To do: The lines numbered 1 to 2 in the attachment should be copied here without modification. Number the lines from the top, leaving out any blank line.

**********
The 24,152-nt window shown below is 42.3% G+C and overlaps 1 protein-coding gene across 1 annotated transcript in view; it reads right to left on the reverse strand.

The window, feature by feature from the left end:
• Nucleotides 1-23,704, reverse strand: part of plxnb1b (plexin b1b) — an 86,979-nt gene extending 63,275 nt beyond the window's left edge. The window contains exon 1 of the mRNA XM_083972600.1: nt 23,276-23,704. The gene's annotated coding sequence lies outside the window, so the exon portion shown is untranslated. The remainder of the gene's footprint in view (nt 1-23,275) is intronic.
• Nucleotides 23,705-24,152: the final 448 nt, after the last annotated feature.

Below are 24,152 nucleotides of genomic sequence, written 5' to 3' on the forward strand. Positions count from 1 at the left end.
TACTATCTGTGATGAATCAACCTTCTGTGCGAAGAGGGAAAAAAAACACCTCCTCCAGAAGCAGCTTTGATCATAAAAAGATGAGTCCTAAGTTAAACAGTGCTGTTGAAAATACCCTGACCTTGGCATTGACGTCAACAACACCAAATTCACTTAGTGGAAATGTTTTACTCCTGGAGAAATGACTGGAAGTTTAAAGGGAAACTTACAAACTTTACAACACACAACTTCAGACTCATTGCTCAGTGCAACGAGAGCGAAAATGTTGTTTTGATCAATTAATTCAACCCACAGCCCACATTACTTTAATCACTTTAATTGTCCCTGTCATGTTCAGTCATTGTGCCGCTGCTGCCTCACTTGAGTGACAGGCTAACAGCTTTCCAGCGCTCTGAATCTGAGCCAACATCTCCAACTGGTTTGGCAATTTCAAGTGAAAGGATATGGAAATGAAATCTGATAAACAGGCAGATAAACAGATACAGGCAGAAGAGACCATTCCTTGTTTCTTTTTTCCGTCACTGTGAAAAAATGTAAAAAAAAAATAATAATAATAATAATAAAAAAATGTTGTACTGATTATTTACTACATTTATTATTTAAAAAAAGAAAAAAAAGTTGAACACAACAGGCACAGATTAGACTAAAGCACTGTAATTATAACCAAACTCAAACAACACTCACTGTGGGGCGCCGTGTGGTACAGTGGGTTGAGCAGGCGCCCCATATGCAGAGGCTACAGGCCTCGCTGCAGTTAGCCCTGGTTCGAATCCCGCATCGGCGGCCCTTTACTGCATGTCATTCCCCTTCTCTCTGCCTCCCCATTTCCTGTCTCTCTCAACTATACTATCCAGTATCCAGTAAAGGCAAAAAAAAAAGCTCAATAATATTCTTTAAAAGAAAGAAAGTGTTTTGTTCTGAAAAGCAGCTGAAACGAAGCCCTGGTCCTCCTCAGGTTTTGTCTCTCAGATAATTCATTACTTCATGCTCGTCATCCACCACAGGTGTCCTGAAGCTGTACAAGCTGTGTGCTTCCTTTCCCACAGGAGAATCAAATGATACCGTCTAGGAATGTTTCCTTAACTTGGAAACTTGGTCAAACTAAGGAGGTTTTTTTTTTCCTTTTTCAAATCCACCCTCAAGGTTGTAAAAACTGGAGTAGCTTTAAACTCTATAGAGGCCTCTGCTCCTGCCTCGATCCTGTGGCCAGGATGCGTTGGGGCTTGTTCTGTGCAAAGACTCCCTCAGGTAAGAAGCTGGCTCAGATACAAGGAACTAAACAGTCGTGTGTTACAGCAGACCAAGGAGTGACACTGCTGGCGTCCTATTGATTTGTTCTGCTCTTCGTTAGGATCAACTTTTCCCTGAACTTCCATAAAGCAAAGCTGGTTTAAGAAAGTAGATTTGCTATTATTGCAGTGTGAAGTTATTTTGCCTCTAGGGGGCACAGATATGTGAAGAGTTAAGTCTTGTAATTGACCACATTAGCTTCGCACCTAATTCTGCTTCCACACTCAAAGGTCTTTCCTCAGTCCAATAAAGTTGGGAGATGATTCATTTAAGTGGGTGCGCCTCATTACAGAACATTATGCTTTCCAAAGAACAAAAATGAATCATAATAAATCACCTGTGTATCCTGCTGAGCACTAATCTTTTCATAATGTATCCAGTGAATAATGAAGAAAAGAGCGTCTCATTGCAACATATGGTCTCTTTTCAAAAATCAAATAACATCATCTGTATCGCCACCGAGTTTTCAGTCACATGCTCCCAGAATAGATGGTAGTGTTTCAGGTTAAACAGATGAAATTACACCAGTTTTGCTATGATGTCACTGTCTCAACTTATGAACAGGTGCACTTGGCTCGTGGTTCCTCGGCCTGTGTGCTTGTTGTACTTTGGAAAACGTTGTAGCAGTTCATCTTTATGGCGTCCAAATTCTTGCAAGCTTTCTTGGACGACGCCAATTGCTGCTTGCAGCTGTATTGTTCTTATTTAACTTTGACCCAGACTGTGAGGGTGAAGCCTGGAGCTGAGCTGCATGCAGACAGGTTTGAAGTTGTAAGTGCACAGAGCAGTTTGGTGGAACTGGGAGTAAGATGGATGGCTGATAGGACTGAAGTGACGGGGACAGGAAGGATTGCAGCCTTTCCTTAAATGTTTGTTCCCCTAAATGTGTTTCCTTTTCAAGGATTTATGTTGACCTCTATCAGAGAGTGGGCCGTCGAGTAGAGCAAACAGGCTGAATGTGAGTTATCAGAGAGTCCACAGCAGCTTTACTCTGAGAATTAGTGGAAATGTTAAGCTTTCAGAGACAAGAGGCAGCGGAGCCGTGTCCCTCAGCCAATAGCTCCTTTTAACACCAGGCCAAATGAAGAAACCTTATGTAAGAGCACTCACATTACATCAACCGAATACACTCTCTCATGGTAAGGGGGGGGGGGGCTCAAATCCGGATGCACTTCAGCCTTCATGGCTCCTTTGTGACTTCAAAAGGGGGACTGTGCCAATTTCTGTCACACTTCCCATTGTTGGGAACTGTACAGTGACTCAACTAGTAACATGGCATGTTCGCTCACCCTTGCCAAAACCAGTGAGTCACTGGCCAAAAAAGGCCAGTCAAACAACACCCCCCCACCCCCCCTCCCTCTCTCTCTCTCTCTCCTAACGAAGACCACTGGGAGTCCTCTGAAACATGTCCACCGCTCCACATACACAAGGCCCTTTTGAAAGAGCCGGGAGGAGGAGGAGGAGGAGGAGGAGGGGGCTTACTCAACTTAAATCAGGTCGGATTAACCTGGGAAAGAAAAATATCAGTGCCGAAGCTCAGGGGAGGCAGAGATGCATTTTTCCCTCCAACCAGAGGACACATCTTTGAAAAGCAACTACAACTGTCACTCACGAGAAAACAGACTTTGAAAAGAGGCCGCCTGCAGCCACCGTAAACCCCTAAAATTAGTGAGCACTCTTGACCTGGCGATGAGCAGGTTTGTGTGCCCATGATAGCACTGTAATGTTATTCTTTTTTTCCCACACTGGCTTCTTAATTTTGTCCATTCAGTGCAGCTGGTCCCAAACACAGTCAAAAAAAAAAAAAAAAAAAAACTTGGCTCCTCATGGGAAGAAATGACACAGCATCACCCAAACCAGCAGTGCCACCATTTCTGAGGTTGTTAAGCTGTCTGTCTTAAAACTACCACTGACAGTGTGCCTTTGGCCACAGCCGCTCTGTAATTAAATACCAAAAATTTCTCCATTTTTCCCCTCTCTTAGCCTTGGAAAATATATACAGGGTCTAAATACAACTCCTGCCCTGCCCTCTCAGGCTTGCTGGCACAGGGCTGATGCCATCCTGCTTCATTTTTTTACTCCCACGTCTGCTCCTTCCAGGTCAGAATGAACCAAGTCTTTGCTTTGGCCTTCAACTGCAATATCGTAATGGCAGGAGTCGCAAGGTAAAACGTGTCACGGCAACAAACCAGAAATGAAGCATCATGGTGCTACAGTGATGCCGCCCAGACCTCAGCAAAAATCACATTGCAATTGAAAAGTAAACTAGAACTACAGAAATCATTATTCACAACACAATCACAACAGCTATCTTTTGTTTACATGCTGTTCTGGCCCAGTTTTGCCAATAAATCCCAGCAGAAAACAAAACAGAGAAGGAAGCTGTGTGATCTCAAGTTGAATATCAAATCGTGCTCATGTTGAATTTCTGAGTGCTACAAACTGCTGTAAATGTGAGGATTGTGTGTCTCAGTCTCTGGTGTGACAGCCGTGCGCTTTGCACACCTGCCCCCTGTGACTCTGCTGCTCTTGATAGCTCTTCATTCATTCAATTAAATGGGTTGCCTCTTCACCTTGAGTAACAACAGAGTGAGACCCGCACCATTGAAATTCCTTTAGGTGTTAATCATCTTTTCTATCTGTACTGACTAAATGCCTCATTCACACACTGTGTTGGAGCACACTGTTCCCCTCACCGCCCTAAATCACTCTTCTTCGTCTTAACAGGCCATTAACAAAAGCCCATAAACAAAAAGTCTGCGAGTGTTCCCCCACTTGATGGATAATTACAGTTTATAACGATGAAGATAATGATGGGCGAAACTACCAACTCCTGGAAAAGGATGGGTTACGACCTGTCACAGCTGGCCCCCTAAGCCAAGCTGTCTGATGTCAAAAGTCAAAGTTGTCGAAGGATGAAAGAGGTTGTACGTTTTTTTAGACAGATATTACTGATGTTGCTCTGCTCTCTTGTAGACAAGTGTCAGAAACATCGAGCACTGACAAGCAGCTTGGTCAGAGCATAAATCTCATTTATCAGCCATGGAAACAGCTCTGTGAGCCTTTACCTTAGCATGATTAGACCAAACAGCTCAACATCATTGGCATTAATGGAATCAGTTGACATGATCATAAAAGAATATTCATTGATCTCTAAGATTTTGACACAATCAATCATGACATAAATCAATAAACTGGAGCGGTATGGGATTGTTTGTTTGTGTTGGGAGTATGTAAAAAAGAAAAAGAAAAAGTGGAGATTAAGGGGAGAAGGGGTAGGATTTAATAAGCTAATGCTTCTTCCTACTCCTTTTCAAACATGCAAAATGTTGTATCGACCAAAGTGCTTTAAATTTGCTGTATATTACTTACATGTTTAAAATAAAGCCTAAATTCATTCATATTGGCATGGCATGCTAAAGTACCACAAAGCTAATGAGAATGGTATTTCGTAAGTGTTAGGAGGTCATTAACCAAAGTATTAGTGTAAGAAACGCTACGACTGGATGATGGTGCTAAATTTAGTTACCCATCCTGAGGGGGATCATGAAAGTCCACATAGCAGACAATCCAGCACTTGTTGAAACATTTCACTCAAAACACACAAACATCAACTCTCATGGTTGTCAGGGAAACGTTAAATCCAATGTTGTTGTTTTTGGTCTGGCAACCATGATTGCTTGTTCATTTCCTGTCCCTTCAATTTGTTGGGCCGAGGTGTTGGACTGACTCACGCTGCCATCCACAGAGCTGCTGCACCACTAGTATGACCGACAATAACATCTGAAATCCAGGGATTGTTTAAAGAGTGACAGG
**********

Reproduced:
The 24,152-nt window shown below is 42.3% G+C and overlaps 1 protein-coding gene across 1 annotated transcript in view; it reads right to left on the reverse strand.

The window, feature by feature from the left end: